President Barack Obama and Cuban President Raul Castro initiated the process in 2014, overturning decades of diplomatic hostility, economic and business restrictions, and constraints on travel between the two countries that had its roots in the Cold War.
Possible changes to the countries' relationship include establishing regulations for businesses interested in working in the Cuban market; redefining the what it means to be a part of the Cuban government or military -- which could affect business operations because most contracts are made with the government; reinstating caps or outright banning imports from the country; and reconfirming the licensing structure that would rescind the system that has allowed for easier travel to the country.
A U.S. official said that a roll out of the curtailment is likely next week, but noted that the plan could be pushed back as the details are still being finalized. On Friday, the National Security Council met to finalize their policy and recommendations for the Principals Committee to bring to Trump, according to sources briefed on the matter.
U.S. businesses have established 26 agreements with the Cuban government from 2015 to 2017 as the standoff has thawed. These include a number of airlines and cruise lines providing travel to and from the island, telecommunications companies establishing voice traffic and data pacts, and Google, which could expand internet access within the country. The number of U.S. citizens visiting Cuba increased 74 percent from 2015 to 2016, according to the Cuban Ministry.
The possible proposed changes would increase regulations that would make it more difficult for corporations to make deals with Cuba and for Americans to continue to travel to the country. Trump often decries regulations on the business community as "burdensome" and "job-killing."
Two prominent Cuban-Americans on Capitol Hill, Sen. Marco Rubio, R-Florida, and Rep. Mario Diaz-Balart, R-Florida, who represents a South Florida district with a number of Cuban-Americans, were staunch opponents to Obama's actions and have lobbied the administration to follow through on Trump's promises to overturn them.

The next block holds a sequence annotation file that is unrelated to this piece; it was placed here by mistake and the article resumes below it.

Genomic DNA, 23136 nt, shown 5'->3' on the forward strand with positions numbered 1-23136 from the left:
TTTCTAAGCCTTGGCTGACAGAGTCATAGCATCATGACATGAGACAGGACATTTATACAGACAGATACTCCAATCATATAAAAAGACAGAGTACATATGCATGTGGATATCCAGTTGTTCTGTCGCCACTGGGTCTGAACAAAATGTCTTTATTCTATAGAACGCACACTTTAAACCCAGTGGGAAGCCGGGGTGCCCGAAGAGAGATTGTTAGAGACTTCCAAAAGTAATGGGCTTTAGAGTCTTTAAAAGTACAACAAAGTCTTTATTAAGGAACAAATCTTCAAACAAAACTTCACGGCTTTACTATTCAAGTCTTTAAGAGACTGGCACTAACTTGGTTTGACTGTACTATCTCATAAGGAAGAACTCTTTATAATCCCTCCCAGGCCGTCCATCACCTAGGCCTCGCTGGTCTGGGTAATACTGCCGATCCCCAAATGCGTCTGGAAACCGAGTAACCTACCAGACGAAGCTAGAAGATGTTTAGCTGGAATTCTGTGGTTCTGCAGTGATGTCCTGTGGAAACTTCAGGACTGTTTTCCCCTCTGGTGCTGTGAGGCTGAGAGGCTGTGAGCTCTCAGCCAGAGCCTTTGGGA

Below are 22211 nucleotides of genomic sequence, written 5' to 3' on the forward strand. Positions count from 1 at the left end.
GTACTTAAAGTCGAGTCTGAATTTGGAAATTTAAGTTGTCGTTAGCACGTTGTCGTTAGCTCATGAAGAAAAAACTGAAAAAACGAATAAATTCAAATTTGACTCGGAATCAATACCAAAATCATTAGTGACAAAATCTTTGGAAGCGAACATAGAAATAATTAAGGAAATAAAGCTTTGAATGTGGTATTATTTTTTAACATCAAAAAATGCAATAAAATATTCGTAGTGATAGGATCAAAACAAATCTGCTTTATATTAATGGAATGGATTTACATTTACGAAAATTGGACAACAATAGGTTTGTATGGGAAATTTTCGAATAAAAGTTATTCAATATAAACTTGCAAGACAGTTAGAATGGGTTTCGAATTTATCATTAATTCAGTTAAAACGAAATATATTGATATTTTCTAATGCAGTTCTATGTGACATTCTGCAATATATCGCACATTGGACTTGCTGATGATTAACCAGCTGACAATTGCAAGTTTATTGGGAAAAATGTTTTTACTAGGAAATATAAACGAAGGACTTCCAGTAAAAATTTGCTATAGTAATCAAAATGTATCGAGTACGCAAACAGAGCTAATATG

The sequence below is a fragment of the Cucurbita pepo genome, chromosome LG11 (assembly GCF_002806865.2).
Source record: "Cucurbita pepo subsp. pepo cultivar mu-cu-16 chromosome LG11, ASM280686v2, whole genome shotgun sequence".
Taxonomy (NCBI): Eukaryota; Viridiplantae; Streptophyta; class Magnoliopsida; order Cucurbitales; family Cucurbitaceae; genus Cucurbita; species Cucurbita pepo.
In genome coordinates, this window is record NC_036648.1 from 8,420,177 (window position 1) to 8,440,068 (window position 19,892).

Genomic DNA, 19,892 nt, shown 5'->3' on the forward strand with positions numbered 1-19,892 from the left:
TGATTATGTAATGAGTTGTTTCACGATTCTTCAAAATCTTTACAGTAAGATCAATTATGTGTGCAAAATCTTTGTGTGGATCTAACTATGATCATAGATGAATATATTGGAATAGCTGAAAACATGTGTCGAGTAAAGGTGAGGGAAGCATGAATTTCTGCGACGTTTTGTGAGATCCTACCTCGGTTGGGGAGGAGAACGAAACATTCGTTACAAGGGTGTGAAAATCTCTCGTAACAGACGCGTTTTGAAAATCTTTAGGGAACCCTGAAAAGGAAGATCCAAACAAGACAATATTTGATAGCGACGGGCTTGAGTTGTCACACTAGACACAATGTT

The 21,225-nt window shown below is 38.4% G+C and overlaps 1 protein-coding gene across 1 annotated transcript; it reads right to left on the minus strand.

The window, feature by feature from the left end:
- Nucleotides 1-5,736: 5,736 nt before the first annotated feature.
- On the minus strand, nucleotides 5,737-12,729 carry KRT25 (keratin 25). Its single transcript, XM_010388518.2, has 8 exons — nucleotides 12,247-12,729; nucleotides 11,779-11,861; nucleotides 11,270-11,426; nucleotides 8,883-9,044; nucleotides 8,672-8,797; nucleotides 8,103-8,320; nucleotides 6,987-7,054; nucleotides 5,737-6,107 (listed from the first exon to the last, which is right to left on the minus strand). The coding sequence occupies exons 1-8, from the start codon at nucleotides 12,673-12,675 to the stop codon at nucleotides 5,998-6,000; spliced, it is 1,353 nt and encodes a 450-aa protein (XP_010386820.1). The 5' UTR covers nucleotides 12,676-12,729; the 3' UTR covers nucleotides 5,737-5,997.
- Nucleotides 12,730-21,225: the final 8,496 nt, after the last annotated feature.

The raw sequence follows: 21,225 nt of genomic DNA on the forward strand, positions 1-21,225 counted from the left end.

"I am confident the president will keep his commitment on Cuba policy by making changes that are targeted and strategic and which advance the Cuban people's aspirations for economic and political liberty," said a statement from Rubio.
ABC News further confirmed, with two sources with direct knowledge of the conversations, a suggestion first reported by The New York Times in March that Diaz-Balart agreed to support the Republican efforts to replace the Affordable Care Act in exchange for a promise that the White House would act on Cuba.
Diaz-Balart on Friday, denied on Twitter that a deal was made.
Calls placed on Friday evening by ABC News to a spokesperson for Diaz-Balart were not immediately returned.
In a statement issued by Diaz-Balart last week in response to ABC News' request for comment, the congressman said, "It is my duty to advocate for the issues that are important to my constituents, and I will not apologize for using every available avenue to effectively resolve them." He did not issue an explicit denial at the time.
On Friday, two groups of pro-Cuban engagement congressional Republicans penned letters to Trump, and Secretary of State Rex Tillerson and national security adviser H.R. McMaster, respectively, to voice objection to a reversal. The groups cited the threat of Cuba becoming "dependent on countries like Russia and China," among other economic and national security-focused rationale.
Members of Trump's Cabinet offered mixed opinions on the matter in previous remarks. Secretary of State Rex Tillerson said he would advise against settling the Obama administration's policy as recently as January when The Washington Post reported that he said the U.S. "did not hold them accountable for their behavior, and their leaders received much, while their people received little."
"That did not help Cubans or Americans," he said.
Secretary of Agriculture Sonny Perdue led a delegation to Cuba in 2010 while governor of Georgia. In comments to the Atlanta Journal-Constitution, he appeared supportive of opening trade opportunities and the subsequent benefits.
“I’m a business guy who happens to be governor, and I’m going to be a business guy after I’m governor,” said Perdue. “I think business cures a lot of ills.”
This story has been updated to include additional reporting, as well as a statement from Rep. Mario Diaz-Balart, given to ABC News when the story was originally published